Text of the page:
Salon music by women Composers

In Brief

  • Title: Salon Music for Guitar by Women Composers
  • Musician: Annette Kruisbrink, guitar.
  • Identification: Les Productions d’ Oz DZ4039.
  • Recordings: 2022.
  • Publication: 2023.

Reverie van Carrie Hayden


This year an interesting combination of sheet music and CD was released: Salon Music for Guitar by Women Composers, collected, fingered and commented by the Dutch guitarist/composer Annette Kruisbrink.

Book and CD is a tried and tested combination for her own work, I have a number of her composition books with beautifully recorded CDs of the pieces. Now we have it for collected works of others as well.

Salon music originated in the early nineteenth century in the form of live music in pubs, saloons and coffee houses and developed into a genre of its own. The musical establishment looked a bit down on it, but many well-known composers nevertheless ventured into this often quickly written music. For instance the Strauss family had already understood that you also had to be able to dance waltzes in the salon and composers such as Robert Stolz added their own.

The collection starts with two jump dances (Sauteuse) by the nineteenth-century French guitar teacher Julia Piston, who also composed and published her own work. They sound pretty classic. Carulli could have written them.

Valse Suisse No. 2 by Julie Fondard has the characteristics of traditional Zither playing. Fondard was a student of Fernando Sor who actively started her own business in Paris as a teacher, composer and music publisher.

Madame Knoop (alias Dolores Nevares de Goni) is an old acquaintance from Guitar Music by Women Composers. The Adieu has an unusual tuning, the 6th string to D and the 5th to G. The piece has the atmosphere of wistful romance in three-four time. Because of the detuning, you have to pay attention when reading the score!

Andante and Allegretto by Angiolina Panormo Huerta both use the same chord material. Due to its liveliness, the Allegretto is technically more challenging. If you happen to recognize the name Panormo: She was the eldest daughter of the famous nineteenth-century luthier. The guitar came with her mother’s milk!

We also know Madame Sidney Pratten from the collection Guitar Music by Women Composers. Sehnsucht presents little technical difficulties. Pratten had a guitar school in England in the time of Queen Victoria. The piece expresses the desire for rather than the practice of a passionate relationship. Yes, in Victorian times you weren’t allowed to emphasize physical passion too much.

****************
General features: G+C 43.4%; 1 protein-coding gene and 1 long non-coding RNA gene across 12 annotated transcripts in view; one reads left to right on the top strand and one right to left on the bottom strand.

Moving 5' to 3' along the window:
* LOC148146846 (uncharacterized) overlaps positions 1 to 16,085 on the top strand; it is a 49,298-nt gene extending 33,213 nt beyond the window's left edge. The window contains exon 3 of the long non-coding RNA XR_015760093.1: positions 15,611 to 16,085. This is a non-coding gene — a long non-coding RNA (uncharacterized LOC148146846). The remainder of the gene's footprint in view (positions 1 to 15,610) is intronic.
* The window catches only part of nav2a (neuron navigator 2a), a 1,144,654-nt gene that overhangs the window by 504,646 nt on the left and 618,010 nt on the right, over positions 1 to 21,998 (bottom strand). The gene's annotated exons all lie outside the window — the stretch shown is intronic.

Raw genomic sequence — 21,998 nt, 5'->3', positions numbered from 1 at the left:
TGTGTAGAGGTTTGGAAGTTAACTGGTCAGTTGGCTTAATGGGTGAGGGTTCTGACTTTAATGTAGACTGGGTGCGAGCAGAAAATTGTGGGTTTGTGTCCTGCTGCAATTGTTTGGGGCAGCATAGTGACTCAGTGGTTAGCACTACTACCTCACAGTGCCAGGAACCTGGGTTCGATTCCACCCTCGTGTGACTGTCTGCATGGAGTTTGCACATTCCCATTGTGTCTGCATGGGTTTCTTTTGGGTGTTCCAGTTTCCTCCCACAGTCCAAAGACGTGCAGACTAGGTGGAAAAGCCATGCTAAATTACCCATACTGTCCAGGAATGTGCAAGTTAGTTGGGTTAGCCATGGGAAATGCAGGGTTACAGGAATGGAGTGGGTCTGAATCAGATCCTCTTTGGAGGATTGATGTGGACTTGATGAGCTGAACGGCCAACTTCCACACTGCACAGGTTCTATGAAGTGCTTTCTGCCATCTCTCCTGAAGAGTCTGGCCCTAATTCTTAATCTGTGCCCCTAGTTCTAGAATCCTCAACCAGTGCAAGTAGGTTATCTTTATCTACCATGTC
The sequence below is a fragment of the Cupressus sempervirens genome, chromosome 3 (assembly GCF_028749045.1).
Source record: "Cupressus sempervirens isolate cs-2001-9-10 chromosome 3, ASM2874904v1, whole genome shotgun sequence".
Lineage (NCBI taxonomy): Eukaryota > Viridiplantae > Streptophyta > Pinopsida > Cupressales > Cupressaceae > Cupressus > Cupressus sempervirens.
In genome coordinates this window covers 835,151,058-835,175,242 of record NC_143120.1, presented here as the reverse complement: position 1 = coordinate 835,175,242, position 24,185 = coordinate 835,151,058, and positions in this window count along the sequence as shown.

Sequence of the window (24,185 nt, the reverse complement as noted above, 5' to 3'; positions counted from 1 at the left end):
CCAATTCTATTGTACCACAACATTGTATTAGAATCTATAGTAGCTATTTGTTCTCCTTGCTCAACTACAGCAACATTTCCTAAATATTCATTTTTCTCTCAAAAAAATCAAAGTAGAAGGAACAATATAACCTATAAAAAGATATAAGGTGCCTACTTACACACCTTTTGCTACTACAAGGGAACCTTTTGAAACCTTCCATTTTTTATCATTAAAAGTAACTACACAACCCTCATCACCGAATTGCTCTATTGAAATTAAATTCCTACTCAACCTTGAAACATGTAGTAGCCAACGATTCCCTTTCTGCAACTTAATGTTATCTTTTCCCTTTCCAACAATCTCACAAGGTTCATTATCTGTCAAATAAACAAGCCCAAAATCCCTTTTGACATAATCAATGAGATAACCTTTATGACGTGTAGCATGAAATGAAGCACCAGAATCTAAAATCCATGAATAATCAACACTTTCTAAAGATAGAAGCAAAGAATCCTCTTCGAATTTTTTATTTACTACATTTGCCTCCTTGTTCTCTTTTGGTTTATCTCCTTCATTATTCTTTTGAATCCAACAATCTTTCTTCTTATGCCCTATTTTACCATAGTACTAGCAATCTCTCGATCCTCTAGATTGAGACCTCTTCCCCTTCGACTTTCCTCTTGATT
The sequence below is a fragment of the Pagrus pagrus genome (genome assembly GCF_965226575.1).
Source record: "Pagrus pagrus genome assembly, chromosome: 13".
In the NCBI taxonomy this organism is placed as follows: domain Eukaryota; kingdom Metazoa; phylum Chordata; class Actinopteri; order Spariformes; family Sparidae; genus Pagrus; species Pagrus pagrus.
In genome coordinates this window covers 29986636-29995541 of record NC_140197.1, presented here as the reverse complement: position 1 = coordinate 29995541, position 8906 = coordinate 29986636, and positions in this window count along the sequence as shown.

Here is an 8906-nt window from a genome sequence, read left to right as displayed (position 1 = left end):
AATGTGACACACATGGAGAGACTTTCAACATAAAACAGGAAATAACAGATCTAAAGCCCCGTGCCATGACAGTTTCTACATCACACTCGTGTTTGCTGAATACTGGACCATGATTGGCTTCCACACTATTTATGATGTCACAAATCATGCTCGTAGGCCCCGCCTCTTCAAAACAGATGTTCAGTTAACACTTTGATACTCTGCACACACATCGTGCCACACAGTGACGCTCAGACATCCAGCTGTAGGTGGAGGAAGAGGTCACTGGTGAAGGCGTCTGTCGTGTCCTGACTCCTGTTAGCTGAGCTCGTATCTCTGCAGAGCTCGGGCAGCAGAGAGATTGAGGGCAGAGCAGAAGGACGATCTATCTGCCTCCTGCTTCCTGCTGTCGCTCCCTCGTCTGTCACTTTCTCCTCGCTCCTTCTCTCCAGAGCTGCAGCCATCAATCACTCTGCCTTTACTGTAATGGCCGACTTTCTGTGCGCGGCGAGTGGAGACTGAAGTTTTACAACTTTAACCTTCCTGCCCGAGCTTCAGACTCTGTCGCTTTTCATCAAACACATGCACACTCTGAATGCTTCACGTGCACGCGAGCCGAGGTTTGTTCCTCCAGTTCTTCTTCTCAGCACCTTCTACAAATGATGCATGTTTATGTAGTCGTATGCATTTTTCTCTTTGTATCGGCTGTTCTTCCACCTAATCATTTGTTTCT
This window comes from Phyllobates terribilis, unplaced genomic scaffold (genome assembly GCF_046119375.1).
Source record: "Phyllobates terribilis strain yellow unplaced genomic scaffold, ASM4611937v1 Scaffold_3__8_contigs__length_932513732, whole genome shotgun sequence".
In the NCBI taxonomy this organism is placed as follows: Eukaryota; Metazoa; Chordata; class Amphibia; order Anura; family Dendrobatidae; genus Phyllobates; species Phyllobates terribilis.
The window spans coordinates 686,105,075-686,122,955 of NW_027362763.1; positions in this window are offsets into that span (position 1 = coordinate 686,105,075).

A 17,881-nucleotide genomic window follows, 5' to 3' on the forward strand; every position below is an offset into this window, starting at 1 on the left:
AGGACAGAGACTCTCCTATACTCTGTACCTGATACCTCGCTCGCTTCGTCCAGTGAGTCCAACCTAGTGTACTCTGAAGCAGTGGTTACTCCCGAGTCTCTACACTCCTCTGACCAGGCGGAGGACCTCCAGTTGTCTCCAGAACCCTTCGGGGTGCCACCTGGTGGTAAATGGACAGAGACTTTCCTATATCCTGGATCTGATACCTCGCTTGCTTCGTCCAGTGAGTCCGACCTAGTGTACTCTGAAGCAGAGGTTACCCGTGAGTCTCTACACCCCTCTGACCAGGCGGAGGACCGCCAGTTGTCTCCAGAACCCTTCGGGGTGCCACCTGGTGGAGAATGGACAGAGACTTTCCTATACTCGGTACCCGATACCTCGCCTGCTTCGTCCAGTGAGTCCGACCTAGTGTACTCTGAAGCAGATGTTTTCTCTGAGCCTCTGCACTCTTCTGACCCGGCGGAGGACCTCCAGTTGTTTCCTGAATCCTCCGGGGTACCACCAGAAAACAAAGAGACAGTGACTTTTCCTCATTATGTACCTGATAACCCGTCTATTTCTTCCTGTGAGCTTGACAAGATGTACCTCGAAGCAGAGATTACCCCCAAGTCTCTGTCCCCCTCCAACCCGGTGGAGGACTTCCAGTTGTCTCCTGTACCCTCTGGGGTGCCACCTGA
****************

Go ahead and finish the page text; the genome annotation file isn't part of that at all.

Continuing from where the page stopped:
Susan Domett contributes to this book with two Polkas. Some passages require a smooth movement across the neck from bottom to top and vice versa. It will require some practice to play it at the pace necessary for a lively performance. Domett was a versatile woman, she played herself, composed for piano and guitar and also painted.

The Argentinian guitarist Elba Rodriguez Arenas was inspired by her father Mario, who had ties to the long-standing Nuñez publishing house in Buenos Aires. De Tardecita is an Estilo Criollo, an Argentine traditional song form. Well playable and interesting due to the tempo variations.

Another old acquaintance from Guitar Music by Women Composers: The Italian Lisanella Gentilli. Impromptu is a nice quiet ballad that requires study the transitions to play the melody smoothly.

The guitar also became popular in America and not only for cowboy songs. Carrie Hayden followed in the footsteps of her father Winslow Hayden who was a guitarist and quite a prolific composer. Reverie is a nice long piece in which you can put in some virtuosity as well as a few dreams.

To me, this seems like a nice piece as a teaser to this article.

Annie K. Pfund came from America as well. She was a teacher in all kinds of string instruments and composed catchy and fun music for it. Amaranth Waltz is a cheerful waltz with a trio in which you can improvise yourself. Opal Waltz seems easy at first sight, but especially the passage with the flageolets requires puzzling. This is partly because the original had the 6th string tuned in G.

The Argentinian guitarist Adela del Valle brings the music for the dance salon. El Nene is a Scottish, a lively folk dance in two-four time. These dances were popular in the nineteenth century, you even find them in Schubert’s work. Technically the piece is not difficult. T.V.O is a tango. The meaning of the abbreviation is unclear to me. The tango rhythm with the thumb gets easier when you put down the whole A minor and E7 chords.

Finally, there are two contributions by Annette Kruisbrink herself: Bagatela Nostálgia and Bagatela Española. The first piece is an interesting combination of quadruple and six eighth-time passages. The second piece has a distinctly Spanish, but also idiosyncratic character. Both pieces require careful study in order to perform them fluently.

Again, the CD with performances of the pieces is a valuable addition to the book. The tempos sometimes turn out to be a bit higher than I thought for playing myself, but that’s the challenge.

I also really like to play this CD separately, it’s fun music. Annette Kruisbrink plays the pieces with a beautiful finish and breathes the music clearly.

The recording is clear and does not suffer from blurring from an overly large room or enthusiastically mixing reverb. It gives the music an intimate character.

The book itself contains an illustrated introduction with information about the pieces and the composers. I personally appreciate that; the entire DOS Amigos Homepage is built on that idea. It’s nice to have a historical background to what you’re playing.

In summary, I recommend this book with the CD. It brings you interesting and relatively unknown repertoire with varying technical challenges, but all pieces are worth playing.

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